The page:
Wellesley College, 1997, BA, Honors
For four decades now, I have been setting up camp around the world. I work with what is revealed by site and the fingerprints I impart always with the help of strangers. My art considers site, community, material and experience. Inspired urban landscapes from my international travels, my paintings explore the vulnerability of the pillars of our foundations as humans through architecture.
Six odysseys to my maternal homeland Arequipa, Peru since the 1970s serve as the primary building blocks of my work. Like so many memories of place, several of my paintings are constructed from a montage of imagery. Others deconstruct a single image creating a shifting landscape of color fields and negative space to speak to the way we experience and register life. The fractured quality of the work results from digitally deconstructed photographs, painted line work and a constructive painterly approach. My artwork uses multiple perspectives to tell the story of a place compound time embracing photography, texture and at times, text. Large abstract textured planes are juxtaposed with layers of realism; symbols of the past and present exist in conjunction. Navigating the social and political landscapes inspires me to investigate the fragility and potential of their existence at a global level.
Beth Davila Waldman was born in Princeton, NJ in 1975 to a Peruvian mother and a New York architect father. As a child, she quickly learned to define site as home as her parents moved her from Princeton to Cincinnati, Cincinnati to Houston, Houston to Florence, then back to Houston again. Deeply influenced by childhood memories to construction sites and museums, Beth pursued a career in the arts starting at the age of 15. She earned her 1st degree in art history and studio art with a concentration in cast bronze figurative works at Wellesley College in the Boston area.
From east to west, Beth established her new and current home in San Francisco Bay Area 17 years ago. She continued her education at the San Francisco Art Institute with a focus on site-specific public art and installation. During those years, her many travels to international urban sites as well as explorations of San Francisco alleys served as inspirations to her site work. She is currently working on a series of large-scale constructed mixed media paintings combining digital media with traditional paint inspired by her international travels as well as Colonial America. Beth plays an active role in the Bay Area artist community with her consulting business WaldmanArts. WaldmanArts offers consulting services to visual artists, collectors and arts organizations. She also played a key role as one of the founding members of the San Francisco Mission-based artist collective SpaceCraft; for three years, she curated, marketed and launched monthly art shows with SpaceCraft at the CELLspace Art Gallery.
Beth has exhibited her work throughout San Francisco including Arc Studios & Gallery, The Design Museum, 111 Minna Gallery, The Roll Up Gallery, Arc Gallery and many other gallery and alternative spaces including the renown CELLSpace Art & Community Center. In 2004, Beth was awarded the Harold E. Weiner Memorial Sculpture Award for the best sculptural work amongst all current sculpture students by the San Francisco Art Institute. In 2005, she was selected by Shelly Willis to complete a 2007 temporary site-specific installation entitled “Alternate Visitors Center of Sonoma” comprised of six 6’wx8’hx6’d gates installed on the sidewalks. Each gate was an assemblage of two years of photographing, scavenging, and interviewing local families; this project was funded by the Sonoma Community Center. Simultaneously, Beth was selected by architect Daniel Altman to complete a permanent sculpture at the private east bay residential community International Lofts in Oakland in 2006.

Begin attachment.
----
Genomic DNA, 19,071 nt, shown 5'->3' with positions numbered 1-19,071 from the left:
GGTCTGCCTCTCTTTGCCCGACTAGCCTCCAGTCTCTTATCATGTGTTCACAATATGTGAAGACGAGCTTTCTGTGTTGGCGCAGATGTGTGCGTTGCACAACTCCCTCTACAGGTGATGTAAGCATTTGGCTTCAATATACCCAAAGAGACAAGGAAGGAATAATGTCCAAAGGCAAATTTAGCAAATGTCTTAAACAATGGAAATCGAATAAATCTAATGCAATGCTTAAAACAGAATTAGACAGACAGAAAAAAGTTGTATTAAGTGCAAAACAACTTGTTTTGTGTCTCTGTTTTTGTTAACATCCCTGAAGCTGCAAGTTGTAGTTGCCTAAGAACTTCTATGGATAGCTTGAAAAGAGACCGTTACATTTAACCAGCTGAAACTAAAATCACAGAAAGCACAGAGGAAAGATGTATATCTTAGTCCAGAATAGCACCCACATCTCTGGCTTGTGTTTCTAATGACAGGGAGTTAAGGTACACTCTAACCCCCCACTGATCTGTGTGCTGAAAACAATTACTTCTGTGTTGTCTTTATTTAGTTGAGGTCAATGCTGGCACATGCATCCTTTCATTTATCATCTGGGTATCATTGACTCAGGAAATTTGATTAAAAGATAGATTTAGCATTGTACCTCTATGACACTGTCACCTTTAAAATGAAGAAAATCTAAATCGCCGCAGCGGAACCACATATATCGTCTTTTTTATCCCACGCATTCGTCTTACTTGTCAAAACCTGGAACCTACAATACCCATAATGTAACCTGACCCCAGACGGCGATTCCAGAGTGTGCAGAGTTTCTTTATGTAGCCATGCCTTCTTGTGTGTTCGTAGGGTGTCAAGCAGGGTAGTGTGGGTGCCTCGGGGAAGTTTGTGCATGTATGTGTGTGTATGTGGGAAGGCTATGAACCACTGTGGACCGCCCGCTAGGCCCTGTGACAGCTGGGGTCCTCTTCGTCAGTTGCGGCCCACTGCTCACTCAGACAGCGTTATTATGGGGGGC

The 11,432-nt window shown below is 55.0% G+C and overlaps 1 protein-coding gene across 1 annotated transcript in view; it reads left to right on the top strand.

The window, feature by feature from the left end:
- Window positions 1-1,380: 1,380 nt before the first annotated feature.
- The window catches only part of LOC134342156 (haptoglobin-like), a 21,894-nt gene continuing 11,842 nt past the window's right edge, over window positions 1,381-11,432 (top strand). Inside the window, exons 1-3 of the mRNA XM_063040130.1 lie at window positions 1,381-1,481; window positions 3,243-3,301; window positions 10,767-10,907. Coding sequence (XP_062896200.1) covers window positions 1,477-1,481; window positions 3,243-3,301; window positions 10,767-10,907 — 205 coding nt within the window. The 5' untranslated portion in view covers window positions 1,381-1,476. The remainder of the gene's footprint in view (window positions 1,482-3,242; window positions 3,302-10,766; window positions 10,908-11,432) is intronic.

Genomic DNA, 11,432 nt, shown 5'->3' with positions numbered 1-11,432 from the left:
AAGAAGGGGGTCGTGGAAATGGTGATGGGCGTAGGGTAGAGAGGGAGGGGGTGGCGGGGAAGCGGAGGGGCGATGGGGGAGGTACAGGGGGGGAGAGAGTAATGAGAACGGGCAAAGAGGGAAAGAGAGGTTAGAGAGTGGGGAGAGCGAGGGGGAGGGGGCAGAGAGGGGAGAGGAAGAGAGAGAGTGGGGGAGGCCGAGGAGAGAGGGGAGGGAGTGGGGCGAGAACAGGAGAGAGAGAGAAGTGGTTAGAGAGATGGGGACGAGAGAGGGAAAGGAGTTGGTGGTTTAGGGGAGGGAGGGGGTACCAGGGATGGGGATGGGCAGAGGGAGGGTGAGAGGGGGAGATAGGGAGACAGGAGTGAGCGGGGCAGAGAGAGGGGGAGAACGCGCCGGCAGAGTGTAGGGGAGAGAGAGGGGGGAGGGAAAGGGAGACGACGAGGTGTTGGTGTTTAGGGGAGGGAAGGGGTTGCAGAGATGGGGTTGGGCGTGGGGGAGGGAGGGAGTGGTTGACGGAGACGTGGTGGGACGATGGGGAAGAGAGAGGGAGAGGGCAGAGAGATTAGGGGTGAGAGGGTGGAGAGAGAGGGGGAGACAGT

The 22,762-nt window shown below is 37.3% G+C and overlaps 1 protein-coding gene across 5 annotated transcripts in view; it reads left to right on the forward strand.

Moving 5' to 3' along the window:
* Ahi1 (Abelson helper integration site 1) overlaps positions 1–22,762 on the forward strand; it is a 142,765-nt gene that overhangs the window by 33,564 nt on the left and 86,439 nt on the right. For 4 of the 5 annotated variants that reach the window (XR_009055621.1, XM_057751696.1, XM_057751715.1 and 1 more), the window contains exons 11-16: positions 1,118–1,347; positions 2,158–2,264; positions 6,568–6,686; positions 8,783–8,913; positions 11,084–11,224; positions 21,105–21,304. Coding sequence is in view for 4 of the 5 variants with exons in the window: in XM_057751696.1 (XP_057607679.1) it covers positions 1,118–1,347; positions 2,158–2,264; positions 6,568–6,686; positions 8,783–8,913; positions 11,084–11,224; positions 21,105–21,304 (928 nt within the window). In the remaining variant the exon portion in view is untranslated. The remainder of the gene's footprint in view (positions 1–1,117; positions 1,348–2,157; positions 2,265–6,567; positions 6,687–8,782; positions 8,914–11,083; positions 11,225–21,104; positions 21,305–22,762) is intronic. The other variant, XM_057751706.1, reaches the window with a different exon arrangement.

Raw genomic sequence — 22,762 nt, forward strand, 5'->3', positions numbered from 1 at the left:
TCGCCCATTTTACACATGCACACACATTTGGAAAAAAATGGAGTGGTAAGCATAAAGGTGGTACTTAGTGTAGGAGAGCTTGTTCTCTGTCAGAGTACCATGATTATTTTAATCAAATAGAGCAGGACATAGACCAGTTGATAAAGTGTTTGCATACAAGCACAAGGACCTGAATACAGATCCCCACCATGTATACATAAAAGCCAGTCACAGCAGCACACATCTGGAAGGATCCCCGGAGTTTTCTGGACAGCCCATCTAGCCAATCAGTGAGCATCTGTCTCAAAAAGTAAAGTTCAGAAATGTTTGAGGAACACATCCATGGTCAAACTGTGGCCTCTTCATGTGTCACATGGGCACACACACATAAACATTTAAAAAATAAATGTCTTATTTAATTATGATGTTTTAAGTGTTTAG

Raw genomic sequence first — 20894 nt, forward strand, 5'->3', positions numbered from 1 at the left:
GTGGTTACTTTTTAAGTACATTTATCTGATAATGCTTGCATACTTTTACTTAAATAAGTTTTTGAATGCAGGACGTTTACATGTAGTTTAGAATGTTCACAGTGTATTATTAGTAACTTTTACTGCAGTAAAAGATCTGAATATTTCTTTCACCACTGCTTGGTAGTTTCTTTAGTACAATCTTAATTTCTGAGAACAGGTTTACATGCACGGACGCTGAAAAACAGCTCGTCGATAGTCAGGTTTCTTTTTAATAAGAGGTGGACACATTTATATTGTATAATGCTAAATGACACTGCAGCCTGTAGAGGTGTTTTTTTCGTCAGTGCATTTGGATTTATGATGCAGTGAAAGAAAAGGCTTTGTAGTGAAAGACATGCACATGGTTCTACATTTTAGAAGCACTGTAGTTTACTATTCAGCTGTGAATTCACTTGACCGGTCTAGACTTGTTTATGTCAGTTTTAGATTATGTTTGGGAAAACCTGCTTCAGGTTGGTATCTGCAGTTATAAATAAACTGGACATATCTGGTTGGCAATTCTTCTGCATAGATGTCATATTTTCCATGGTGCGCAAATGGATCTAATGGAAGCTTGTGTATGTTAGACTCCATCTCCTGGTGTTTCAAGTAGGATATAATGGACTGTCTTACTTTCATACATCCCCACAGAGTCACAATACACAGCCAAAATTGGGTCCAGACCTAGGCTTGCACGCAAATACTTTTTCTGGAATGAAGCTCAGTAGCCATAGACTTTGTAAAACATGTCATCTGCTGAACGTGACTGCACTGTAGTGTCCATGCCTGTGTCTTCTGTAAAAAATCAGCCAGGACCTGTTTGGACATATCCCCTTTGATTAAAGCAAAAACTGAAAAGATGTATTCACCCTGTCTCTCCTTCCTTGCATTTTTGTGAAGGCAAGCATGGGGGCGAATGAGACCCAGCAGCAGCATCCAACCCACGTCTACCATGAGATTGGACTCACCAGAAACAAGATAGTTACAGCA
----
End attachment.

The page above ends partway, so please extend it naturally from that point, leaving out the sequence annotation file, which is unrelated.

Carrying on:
Since, her current body of work has been recognized by James Bacchi of ArtHaus for a 2013 national juried show “Structure”, selected for the juried Art4AIDS 2014 Fundraiser by jurors such as DeWitt Cheng, James Bacchi and Tom O’Conner, as well as designated as one of the top ten ArtSpan Open Studios Artists by Vango’s CEO Nathan Appleby in 2014. In 2015, her work was selected for an annual international juried exhibition at the New Orlean’s based Jonathan Ferrara Gallery by jurors Max Fisko of ARTMarket Productions and Valerie Cassell Oliver-Senior Curator of the Contemporary Arts Museum of Houston as well as by Gallery16’s Griff Williams for an annual exhibition at The San Francisco Art Institute’s Diego Rivera Gallery.
In 2016, Beth’s paintings were nominated for an exhibition “Selections” at The Midway Gallery by jurors Jack Fischer of the Jack Fischer Gallery SF/NY, Noah Antieau of Red Truck Gallery/Heron Arts, Jilian Monribot of The Dryansky Gallery and Maria Naula of SFMOMA. In addition, Jack Fischer selected two paintings for the juried exhibition “Our Town” at the Richmond Art Center and on the east coast, Liz Key Strelka, Manager of Exhibitions at The Phillips Collection in Washington D.C., presented Beth with an honorable mention for her painting “City of Sillar No. 7” at theat MFA's Circle Gallery's national juried exhibition “American Landscapes”. Most recently, Jurors Franklin Sirmans, Director of Perez Art Museum, Miami and Artistic Director of Prospect.3 Biennial New Orleans, Anastasia James, Associate Curator at the Contemporary Jewish Museum, & Lester Marks, Named Among Top 200 Collectors World Wide by artnet.com, selected two paintings for the 20th annual NO DEAD ARTISTS Exhibition at the Jonathan Ferrara Gallery.
Beth lives and maintains her studio in the San Francisco Bay Area.